In a lot of countries, the tap water is totally fine to drink. Many islands use reverse osmosis so the taste won’t be great but it shouldn’t get you sick. You can check this website prior to visiting; http://isthewatersafetodrink.com/
You’ll probably find a hair in your food.
If you’ve ever found a hair in your food in the US you’ve probably started gagging and had a server run to your assistance, whisk the repugnant food away, bring you a new dish, and not charge you a dime for your meal. That doesn’t happen anywhere else. If you do make a scene they’ll likely just take your plate to the back, remove the offensive hair, and bring it back out to you. Pick it out yourself and just hope it fell from their head…
The price is negotiable.
Most markets in most countries have a “tourist price” and a “local price” and you’ll notice that there are no price tags on anything. The first price that is quoted to you is generally just a jumping off price for negotiations. Start really low (50% of the asked price is standard) and plan on meeting somewhere in the middle. But note – don’t play hardball if you have no intention of buying. And some areas (like Croatia) have just one price for all and don’t appreciate bartering. The price of some excursions and hotels may be flexible as well.
Safety regulations aren’t the same.
There are so many laws in the US meant to protect its citizens; seat belt laws, car seat laws, laws related to food safety and architectural structural safety. Many other countries don’t have such stringent rules. You’ll see babies being held in the front seat of cars or piled on the back of mopeds. Sidewalks and roads with giant potholes that are an accident waiting to happen. Raw sewage flowing down half pipes on the side of the street. Or bridges that look like you could fall through at any moment. Use caution to avoid taking a tour of the local emergency room.
You might need a visa.
And it might not be a visa-on-arrival. Countries like India, Myanmar, and Brazil all require a pre-arranged visa prior to entering the country. And some are more difficult to obtain than others. Make sure to do your research prior to leaving for the airport.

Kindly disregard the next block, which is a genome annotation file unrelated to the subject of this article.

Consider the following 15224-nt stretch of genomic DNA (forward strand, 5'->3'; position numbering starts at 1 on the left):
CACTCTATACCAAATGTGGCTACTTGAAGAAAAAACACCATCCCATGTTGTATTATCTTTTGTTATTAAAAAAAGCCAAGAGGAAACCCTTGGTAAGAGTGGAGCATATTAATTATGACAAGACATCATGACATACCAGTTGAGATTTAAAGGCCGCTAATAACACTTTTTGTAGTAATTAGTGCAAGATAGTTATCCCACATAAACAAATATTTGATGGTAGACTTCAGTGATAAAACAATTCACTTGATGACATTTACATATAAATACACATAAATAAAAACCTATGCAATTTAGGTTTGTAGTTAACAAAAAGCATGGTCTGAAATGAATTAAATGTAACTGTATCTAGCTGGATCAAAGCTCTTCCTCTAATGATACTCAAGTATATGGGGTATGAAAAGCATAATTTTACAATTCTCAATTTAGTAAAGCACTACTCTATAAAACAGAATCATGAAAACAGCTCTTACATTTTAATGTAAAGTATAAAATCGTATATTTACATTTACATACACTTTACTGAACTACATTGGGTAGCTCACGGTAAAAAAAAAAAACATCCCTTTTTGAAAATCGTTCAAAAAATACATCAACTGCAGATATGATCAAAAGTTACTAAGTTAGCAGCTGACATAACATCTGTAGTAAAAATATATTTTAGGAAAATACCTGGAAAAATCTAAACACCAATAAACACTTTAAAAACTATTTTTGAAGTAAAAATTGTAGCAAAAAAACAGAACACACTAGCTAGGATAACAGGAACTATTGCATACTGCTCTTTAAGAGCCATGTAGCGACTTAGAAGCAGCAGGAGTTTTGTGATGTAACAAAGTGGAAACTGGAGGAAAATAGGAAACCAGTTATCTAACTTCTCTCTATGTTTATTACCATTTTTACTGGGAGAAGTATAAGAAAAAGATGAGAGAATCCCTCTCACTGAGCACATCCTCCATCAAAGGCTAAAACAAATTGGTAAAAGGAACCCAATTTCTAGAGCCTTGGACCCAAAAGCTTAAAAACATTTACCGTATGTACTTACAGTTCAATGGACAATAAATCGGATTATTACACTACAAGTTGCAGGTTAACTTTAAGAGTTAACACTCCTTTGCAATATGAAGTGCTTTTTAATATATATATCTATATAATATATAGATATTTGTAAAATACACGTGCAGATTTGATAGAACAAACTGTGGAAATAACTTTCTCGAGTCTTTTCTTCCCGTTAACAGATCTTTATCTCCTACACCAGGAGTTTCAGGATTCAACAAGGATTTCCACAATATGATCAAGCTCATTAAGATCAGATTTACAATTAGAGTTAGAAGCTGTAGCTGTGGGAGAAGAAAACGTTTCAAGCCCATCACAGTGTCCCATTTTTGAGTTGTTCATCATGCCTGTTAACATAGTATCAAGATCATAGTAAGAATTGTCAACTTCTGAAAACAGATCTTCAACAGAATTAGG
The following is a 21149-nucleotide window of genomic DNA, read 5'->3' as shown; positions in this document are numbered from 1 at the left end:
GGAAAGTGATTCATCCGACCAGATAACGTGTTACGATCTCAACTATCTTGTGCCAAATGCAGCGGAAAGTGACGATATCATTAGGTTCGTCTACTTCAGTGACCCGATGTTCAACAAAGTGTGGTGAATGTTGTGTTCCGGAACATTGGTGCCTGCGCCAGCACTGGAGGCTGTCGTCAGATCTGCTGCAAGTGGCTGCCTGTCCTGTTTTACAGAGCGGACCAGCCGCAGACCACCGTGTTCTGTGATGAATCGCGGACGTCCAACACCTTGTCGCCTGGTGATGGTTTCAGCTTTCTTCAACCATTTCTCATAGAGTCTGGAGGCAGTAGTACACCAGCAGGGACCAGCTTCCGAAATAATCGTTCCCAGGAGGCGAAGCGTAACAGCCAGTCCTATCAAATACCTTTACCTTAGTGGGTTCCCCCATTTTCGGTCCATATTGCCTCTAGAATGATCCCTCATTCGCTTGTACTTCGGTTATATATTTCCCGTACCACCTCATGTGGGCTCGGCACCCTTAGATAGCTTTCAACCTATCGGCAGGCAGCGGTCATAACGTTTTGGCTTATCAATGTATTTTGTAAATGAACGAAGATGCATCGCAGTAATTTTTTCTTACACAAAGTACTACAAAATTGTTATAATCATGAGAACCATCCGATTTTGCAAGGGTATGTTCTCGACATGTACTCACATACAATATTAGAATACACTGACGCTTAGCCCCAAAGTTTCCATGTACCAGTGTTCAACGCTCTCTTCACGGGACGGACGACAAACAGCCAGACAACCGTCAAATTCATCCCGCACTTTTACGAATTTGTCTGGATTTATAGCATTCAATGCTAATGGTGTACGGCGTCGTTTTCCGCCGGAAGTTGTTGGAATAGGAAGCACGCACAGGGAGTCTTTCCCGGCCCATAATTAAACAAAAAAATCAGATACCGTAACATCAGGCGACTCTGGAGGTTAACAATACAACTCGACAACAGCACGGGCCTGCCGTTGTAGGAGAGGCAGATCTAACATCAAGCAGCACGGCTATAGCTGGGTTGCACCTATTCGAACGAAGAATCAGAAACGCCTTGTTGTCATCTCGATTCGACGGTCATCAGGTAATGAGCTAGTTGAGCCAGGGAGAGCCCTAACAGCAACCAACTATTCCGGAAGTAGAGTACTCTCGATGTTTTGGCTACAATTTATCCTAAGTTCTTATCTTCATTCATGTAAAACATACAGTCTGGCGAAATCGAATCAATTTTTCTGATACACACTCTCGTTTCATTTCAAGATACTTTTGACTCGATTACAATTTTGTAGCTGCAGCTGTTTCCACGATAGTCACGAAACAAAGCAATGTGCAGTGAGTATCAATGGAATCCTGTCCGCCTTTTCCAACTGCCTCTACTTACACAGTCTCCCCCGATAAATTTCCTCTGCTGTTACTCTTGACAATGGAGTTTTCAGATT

Your debit card might stop working.
Even if you are super vigilant in clearing all of your cards for international use, there’s always the chance that something will happen that will keep you from getting cash. And in many countries most taxis, restaurants, and shops are cash-only. Have some spare cash and a back-up card, just in case.
You don’t need cash in advance of your arrival.
Just stop at the ATM on your way out of the airport. Every airport has at least one. The fees are much lower than the currency exchange kiosks.
Everyone smokes. Everywhere.
In hotel rooms, on buses, in restaurants. There are no “designated smoking areas” (except in airports) and no one cares whether or not they are tainting your precious lungs. If someone near you is smoking and it’s bothering you, you’ll be the one expected to relocate.
And lastly, be sure to check on a few things prior to arriving at the airport:
- Conversion rate (this is important for getting money out of the ATM)
- Cost of a taxi to your hotel (taxis are notorious for taking advantage)
- Appropriate dress (do you need to cover your knees/shoulders)
- Learn a few phrases like “hello” and “thank you” in the language
- Make sure you don’t need to show proof of onward travel (this generally only applies if you are traveling to an island)